Simon Monk: I'm not entirely sure what program ended up on there. It's not terribly accessible. There we go, "Hello." So, you get this scrolling text. And it's surprising, you have to kind of watch the text going past fairly attentively. And not have it going too fast and then you can read it quite well.
Peter Dalmaris: It can only show one character at a time because it's a small array.
Simon Monk: Yeah. Five by five isn't very much at all. And they're quite widely spaced apart as well. But funny enough, I think the scrolling movement almost makes it clearer to see the text actually big, so that your eyes sort of adjust to the movement, I think.
Peter Dalmaris: I find that it's good for little icons. So, if you want to say, for example, attention or reset or something like that, like a keyword, it's better to express that with an icon because then it stays there.
Simon Monk: Well, that's true. Yes, that's very true.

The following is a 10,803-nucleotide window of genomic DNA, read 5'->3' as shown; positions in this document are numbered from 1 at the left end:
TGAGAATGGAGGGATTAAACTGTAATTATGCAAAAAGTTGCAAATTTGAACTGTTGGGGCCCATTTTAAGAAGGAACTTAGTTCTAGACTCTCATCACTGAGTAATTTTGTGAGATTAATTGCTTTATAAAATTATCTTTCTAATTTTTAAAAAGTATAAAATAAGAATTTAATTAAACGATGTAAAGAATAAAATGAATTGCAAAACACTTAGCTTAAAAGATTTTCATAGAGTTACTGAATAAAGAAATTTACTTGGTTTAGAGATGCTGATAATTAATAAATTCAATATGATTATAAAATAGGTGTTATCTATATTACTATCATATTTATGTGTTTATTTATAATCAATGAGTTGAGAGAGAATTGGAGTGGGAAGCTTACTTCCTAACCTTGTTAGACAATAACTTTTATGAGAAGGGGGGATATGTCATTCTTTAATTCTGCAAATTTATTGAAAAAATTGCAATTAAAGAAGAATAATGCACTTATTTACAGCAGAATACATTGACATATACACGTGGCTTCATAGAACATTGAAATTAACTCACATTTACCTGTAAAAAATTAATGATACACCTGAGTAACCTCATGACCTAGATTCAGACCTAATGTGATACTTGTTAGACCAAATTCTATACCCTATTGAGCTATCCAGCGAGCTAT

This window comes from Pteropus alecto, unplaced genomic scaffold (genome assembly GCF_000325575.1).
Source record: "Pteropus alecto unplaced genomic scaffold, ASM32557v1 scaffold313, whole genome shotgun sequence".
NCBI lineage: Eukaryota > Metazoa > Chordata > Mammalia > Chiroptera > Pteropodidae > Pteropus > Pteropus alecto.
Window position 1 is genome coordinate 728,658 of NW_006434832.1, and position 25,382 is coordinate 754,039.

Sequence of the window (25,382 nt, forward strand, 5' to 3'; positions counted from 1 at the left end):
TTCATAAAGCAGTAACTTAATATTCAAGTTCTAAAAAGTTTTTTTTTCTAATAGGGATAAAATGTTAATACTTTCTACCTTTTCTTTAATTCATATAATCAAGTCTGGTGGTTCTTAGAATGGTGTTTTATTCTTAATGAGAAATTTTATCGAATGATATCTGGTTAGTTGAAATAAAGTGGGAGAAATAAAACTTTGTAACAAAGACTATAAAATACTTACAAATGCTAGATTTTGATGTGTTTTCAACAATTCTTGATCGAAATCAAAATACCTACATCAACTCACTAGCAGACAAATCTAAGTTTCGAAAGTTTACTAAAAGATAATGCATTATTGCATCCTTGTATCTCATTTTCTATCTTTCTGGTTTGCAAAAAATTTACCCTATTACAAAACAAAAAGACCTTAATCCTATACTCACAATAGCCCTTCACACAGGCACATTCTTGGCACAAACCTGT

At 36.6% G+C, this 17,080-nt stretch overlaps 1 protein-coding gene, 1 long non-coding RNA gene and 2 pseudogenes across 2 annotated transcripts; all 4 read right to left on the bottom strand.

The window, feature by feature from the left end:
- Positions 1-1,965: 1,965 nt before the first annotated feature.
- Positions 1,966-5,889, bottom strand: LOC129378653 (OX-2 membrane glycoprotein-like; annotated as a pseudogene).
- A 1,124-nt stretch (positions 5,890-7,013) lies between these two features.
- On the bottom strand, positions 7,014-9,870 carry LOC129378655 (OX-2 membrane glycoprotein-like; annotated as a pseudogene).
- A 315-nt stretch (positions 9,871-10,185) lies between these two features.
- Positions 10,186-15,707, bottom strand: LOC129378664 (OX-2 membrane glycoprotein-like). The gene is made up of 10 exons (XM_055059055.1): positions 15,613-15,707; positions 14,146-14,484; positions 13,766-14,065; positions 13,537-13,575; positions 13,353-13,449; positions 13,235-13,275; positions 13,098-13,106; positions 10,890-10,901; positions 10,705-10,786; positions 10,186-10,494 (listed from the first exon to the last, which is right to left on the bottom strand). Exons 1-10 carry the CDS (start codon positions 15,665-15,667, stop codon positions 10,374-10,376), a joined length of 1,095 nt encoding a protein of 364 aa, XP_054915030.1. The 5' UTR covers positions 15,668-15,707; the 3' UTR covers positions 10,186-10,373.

Simon Monk: So, yeah, you can do all sorts of things. And going back to using icons, you can actually make up your icons. So, this little box here on button A pressed, you can click on those little cells, the five by five cells, and design your own pattern to display. And there's also a load of predefined patterns that you can make use of as well, smiley faces and frowning faces and that sort of thing.
Simon Monk: Okay. So, the other main option that people use most commonly is MicroPython, as we were talking about before. And there is, actually, an online editor that takes a very similar approach to the Blocks code available for MicroPython.